The Globe as you know it is changing.
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To understand more about why you are so important to our member-supported initiative, we encourage you to read the following from our managing editor ~ Read more

The Globe as you know it is changing.

Since 2007, Southeast Asia Globe has been a space for some of the region’s best writers and photographers to take our readers behind the headlines into the stories that shape people’s lives. Every month, you could expect to pick up our latest print edition and find high-quality journalism, analysis and artwork waiting on every page. And since 2007, we’ve fought to uphold our promise of quality and independence to you, our readers.

But, like we said, the world is changing. Print publications just aren’t reaching the audiences they need to fulfil their promise of informing, educating and entertaining the public. Advertisers continue to invest in digital platforms while printing costs creep ever higher. Print may not be dead, but it’s fighting for its life. And we’re tired of waiting by a sickbed for its condition to improve. We want to be present at the birth of something new.

That’s why Southeast Asia Globe is relaunching as a member-driven platform featuring daily long-form features combining world-class journalism with enthralling art design and data-centered tech. Through our core pillars – Power, Money, Life and Earth – we are focusing in on the central issues that our readers have always engaged with most, with the same in-depth coverage of politics, business, social affairs and the environment that you’ve come to expect since 2007.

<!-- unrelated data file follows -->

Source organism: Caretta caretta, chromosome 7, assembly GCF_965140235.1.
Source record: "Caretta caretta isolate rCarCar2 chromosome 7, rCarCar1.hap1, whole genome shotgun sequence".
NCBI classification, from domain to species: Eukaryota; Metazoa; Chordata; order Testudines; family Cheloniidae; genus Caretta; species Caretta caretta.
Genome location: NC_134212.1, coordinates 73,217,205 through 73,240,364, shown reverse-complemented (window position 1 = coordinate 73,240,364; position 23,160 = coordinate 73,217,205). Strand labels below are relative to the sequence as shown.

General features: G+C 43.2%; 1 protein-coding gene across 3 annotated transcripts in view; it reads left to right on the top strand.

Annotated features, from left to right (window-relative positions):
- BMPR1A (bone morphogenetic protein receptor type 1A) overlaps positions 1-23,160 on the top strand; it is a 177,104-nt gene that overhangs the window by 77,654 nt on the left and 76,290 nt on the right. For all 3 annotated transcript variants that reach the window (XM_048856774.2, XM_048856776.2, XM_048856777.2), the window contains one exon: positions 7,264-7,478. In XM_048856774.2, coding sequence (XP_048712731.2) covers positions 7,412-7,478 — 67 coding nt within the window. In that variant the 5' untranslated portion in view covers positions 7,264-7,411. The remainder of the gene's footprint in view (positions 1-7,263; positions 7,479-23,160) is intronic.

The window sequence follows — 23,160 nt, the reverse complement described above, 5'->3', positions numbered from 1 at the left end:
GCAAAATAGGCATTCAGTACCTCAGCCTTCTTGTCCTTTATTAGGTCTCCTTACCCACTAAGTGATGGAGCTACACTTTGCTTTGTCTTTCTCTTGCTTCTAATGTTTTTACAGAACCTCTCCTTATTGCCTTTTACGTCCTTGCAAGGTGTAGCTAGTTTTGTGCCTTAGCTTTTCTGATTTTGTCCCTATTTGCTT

But leaving print behind us doesn’t just save our backs from lugging stacks of magazines across Southeast Asia. It opens up a global readership who don’t just want to read the news, but have a say in the stories that we tell and the way that we tell them. We’re not asking you to take out another magazine subscription – our stories are open to all. What we’re offering our members is a space where they can pitch and vote on the stories that they think deserve to be told. We want to inspire an engaged and active community of members who vote for, comment on and contribute to the stories that matter most to them. We want to work with our members to curate the way they engage with the news – not just as readers, but as an active extension of our editorial team.

That’s how we’re changing to bring you great stories. Here’s how we’re not.

We’re independent. Always have been, always will be. We’re not owned by any corporation or aligned with any state. We choose the stories that we tell, and the way that we tell them.